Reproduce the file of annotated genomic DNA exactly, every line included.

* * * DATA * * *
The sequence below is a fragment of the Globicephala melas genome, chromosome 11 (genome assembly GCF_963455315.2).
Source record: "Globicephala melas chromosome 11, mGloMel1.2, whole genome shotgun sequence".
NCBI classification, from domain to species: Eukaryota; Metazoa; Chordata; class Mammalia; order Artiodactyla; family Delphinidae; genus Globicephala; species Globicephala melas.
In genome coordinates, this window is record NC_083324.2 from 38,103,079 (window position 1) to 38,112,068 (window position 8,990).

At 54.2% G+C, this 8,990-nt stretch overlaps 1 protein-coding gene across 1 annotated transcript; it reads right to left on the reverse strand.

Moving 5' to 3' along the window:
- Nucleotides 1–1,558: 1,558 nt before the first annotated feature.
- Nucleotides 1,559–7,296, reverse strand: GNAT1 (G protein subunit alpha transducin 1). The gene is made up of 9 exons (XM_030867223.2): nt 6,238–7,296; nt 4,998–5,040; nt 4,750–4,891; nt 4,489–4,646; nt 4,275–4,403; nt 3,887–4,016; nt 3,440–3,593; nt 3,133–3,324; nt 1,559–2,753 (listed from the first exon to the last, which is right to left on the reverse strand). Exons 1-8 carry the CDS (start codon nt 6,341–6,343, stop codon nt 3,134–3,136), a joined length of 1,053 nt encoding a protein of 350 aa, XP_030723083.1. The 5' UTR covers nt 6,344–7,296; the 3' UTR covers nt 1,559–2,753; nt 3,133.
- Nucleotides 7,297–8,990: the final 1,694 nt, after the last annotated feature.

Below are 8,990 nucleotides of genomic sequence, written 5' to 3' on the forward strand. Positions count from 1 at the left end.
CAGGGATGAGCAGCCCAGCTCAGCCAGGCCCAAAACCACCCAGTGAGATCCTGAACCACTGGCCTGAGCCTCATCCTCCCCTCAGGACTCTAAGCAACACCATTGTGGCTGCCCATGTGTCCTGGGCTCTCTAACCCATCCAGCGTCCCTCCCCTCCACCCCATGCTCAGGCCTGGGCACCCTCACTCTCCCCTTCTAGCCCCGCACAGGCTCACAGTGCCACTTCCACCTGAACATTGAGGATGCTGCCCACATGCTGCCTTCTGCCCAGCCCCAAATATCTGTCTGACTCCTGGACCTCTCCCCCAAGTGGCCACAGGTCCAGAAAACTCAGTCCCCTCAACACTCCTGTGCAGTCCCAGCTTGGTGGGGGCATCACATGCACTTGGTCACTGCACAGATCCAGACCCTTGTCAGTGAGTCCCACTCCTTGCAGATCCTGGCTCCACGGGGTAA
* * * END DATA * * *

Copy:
The sequence below is a fragment of the Globicephala melas genome, chromosome 11 (genome assembly GCF_963455315.2).
Source record: "Globicephala melas chromosome 11, mGloMel1.2, whole genome shotgun sequence".
NCBI classification, from domain to species: Eukaryota; Metazoa; Chordata; class Mammalia; order Artiodactyla; family Delphinidae; genus Globicephala; species Globicephala melas.
In genome coordinates, this window is record NC_083324.2 from 38,103,079 (window position 1) to 38,112,068 (window position 8,990).

At 54.2% G+C, this 8,990-nt stretch overlaps 1 protein-coding gene across 1 annotated transcript; it reads right to left on the reverse strand.

Moving 5' to 3' along the window:
- Nucleotides 1–1,558: 1,558 nt before the first annotated feature.
- Nucleotides 1,559–7,296, reverse strand: GNAT1 (G protein subunit alpha transducin 1). The gene is made up of 9 exons (XM_030867223.2): nt 6,238–7,296; nt 4,998–5,040; nt 4,750–4,891; nt 4,489–4,646; nt 4,275–4,403; nt 3,887–4,016; nt 3,440–3,593; nt 3,133–3,324; nt 1,559–2,753 (listed from the first exon to the last, which is right to left on the reverse strand). Exons 1-8 carry the CDS (start codon nt 6,341–6,343, stop codon nt 3,134–3,136), a joined length of 1,053 nt encoding a protein of 350 aa, XP_030723083.1. The 5' UTR covers nt 6,344–7,296; the 3' UTR covers nt 1,559–2,753; nt 3,133.
- Nucleotides 7,297–8,990: the final 1,694 nt, after the last annotated feature.

Below are 8,990 nucleotides of genomic sequence, written 5' to 3' on the forward strand. Positions count from 1 at the left end.
CAGGGATGAGCAGCCCAGCTCAGCCAGGCCCAAAACCACCCAGTGAGATCCTGAACCACTGGCCTGAGCCTCATCCTCCCCTCAGGACTCTAAGCAACACCATTGTGGCTGCCCATGTGTCCTGGGCTCTCTAACCCATCCAGCGTCCCTCCCCTCCACCCCATGCTCAGGCCTGGGCACCCTCACTCTCCCCTTCTAGCCCCGCACAGGCTCACAGTGCCACTTCCACCTGAACATTGAGGATGCTGCCCACATGCTGCCTTCTGCCCAGCCCCAAATATCTGTCTGACTCCTGGACCTCTCCCCCAAGTGGCCACAGGTCCAGAAAACTCAGTCCCCTCAACACTCCTGTGCAGTCCCAGCTTGGTGGGGGCATCACATGCACTTGGTCACTGCACAGATCCAGACCCTTGTCAGTGAGTCCCACTCCTTGCAGATCCTGGCTCCACGGGGTAA